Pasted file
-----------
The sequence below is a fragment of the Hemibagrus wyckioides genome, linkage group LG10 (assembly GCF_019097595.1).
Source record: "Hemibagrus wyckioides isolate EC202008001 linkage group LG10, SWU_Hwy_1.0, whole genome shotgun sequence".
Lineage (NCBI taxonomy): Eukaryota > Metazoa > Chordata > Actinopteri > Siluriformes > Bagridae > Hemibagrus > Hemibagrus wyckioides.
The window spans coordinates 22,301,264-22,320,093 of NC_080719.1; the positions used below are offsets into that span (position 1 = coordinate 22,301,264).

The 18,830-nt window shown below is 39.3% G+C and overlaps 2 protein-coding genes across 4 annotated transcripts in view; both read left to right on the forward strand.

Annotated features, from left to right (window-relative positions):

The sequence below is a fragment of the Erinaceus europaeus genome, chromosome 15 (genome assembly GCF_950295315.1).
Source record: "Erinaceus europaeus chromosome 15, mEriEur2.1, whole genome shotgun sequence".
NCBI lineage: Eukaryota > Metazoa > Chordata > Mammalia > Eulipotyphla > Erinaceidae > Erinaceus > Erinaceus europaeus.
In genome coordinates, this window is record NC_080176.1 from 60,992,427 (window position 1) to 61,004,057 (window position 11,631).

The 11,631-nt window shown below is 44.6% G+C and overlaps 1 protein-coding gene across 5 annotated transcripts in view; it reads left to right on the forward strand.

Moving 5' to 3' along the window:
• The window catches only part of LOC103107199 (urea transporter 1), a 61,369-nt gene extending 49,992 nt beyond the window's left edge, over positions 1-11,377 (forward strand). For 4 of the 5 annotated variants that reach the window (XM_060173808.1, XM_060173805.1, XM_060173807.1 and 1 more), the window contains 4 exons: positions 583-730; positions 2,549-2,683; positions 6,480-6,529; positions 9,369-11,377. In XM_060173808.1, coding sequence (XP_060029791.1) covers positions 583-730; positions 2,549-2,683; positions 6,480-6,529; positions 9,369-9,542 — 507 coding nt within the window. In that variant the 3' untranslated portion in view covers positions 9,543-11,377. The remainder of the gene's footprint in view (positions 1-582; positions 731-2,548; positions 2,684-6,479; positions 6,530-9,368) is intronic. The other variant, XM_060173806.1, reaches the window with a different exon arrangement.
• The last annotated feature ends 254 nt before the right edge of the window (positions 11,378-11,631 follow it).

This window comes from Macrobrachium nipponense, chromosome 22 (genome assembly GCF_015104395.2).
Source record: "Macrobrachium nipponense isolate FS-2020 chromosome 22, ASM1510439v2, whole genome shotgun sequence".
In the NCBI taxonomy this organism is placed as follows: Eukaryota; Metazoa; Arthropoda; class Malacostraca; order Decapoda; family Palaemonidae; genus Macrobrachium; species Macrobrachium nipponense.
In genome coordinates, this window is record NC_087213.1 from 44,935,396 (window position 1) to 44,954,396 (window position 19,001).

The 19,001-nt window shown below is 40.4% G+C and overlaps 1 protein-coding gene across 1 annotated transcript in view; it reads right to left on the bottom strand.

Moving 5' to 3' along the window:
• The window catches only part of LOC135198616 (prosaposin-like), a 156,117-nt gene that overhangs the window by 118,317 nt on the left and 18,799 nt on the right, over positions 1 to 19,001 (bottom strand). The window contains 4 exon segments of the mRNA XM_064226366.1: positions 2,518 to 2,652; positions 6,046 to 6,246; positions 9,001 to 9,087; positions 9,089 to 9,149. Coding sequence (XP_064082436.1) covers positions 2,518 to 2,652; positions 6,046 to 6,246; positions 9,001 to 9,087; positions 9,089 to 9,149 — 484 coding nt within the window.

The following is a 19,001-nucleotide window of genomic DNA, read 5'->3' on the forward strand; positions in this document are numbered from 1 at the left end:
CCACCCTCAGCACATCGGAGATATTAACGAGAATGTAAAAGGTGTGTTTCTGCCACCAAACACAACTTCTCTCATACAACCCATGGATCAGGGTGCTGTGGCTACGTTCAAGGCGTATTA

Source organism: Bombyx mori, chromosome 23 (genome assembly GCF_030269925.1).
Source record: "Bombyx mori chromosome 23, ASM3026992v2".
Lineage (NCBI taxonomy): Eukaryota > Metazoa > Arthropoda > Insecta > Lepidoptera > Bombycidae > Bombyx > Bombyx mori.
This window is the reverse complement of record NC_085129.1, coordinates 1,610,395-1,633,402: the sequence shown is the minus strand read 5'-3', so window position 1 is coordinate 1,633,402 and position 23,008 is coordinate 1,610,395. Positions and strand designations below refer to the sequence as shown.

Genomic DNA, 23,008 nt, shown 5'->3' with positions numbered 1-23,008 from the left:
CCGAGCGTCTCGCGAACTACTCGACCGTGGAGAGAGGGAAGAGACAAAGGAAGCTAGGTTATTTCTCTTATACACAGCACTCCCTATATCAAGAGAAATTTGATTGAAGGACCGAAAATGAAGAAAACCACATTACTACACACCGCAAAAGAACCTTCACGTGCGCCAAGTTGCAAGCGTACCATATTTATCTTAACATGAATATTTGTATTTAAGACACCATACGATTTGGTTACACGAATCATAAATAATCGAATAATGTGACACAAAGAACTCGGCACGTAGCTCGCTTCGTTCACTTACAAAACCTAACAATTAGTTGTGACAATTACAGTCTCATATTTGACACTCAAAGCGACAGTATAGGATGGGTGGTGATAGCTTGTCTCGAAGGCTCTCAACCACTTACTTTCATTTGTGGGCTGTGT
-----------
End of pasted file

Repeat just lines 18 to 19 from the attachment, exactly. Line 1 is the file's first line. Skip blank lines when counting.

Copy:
In genome coordinates, this window is record NC_087213.1 from 44,935,396 (window position 1) to 44,954,396 (window position 19,001).

The 19,001-nt window shown below is 40.4% G+C and overlaps 1 protein-coding gene across 1 annotated transcript in view; it reads right to left on the bottom strand.